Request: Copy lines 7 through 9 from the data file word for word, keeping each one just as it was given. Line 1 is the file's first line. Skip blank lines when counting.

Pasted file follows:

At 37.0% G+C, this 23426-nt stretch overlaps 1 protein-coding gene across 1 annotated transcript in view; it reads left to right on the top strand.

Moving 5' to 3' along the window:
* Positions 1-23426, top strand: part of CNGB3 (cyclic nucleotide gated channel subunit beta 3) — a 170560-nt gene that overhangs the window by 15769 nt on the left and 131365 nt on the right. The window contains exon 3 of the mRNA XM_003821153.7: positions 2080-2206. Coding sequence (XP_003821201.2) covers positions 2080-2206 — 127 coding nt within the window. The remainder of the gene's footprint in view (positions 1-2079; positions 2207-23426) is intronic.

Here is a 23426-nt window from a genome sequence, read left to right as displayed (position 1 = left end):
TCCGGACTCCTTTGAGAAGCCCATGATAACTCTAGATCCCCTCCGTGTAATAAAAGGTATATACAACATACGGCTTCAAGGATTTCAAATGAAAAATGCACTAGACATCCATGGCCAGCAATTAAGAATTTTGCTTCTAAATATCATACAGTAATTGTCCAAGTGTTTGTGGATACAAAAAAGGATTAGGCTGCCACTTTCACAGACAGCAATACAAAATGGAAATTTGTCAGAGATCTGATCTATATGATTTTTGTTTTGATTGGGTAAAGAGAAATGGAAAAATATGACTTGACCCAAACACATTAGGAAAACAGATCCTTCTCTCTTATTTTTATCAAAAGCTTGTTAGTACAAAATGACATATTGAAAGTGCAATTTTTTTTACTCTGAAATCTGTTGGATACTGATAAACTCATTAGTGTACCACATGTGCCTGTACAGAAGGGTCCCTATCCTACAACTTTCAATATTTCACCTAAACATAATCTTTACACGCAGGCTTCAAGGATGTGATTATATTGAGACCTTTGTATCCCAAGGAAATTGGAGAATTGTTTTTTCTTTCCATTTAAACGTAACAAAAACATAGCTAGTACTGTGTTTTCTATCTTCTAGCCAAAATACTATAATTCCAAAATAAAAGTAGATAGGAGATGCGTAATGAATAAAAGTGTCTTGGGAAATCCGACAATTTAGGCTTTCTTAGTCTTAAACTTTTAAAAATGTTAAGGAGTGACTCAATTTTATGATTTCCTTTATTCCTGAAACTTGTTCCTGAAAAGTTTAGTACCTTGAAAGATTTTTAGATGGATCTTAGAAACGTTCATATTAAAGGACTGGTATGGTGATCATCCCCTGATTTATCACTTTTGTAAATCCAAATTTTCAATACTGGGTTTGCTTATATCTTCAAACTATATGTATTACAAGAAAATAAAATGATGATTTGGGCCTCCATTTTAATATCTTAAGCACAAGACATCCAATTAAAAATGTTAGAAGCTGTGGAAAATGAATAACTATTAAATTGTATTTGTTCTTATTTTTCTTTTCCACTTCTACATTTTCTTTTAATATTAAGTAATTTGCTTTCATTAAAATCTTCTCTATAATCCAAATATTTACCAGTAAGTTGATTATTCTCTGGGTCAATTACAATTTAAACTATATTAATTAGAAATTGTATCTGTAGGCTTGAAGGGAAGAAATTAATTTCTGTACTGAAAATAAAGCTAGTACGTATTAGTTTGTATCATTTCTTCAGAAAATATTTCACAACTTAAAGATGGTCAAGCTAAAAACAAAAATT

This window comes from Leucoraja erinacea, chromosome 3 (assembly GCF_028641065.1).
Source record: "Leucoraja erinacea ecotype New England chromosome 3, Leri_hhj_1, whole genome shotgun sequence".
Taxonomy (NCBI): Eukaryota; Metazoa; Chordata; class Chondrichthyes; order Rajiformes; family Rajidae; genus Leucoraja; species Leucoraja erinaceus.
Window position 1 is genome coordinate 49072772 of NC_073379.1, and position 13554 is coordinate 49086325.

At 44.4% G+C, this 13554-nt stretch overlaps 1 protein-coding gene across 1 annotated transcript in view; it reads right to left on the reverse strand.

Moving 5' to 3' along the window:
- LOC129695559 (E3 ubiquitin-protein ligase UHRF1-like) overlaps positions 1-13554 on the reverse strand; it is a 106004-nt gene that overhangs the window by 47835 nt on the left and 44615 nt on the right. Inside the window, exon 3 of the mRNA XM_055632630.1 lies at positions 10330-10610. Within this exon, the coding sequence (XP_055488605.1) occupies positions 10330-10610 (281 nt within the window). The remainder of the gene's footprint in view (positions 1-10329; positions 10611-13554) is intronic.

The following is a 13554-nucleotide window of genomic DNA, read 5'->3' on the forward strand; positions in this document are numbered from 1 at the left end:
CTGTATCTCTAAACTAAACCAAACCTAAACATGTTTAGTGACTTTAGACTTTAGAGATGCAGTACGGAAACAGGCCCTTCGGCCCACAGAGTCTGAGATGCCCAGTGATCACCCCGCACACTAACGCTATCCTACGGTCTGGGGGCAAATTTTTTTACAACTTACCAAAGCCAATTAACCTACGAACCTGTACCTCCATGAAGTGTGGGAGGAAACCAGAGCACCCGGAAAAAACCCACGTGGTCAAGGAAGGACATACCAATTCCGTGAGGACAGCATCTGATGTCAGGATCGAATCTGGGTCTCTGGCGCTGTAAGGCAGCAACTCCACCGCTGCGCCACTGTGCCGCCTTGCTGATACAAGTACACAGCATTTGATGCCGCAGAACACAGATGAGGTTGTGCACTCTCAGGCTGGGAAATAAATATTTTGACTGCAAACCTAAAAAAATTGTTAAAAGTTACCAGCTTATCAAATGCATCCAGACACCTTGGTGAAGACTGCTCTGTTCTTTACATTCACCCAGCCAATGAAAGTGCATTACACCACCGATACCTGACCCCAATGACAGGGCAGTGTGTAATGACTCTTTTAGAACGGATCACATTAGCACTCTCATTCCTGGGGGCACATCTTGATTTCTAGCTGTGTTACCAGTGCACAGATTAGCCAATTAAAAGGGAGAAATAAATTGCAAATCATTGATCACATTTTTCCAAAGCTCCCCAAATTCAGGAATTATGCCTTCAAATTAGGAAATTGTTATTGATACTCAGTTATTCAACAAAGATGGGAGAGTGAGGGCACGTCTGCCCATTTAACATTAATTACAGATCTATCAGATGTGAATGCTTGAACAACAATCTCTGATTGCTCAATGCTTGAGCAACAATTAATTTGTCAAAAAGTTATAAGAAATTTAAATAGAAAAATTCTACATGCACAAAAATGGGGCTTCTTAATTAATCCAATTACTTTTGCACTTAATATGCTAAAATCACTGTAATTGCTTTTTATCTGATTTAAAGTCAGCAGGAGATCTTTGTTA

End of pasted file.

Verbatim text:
Source record: "Leucoraja erinacea ecotype New England chromosome 3, Leri_hhj_1, whole genome shotgun sequence".
Taxonomy (NCBI): Eukaryota; Metazoa; Chordata; class Chondrichthyes; order Rajiformes; family Rajidae; genus Leucoraja; species Leucoraja erinaceus.
Window position 1 is genome coordinate 49072772 of NC_073379.1, and position 13554 is coordinate 49086325.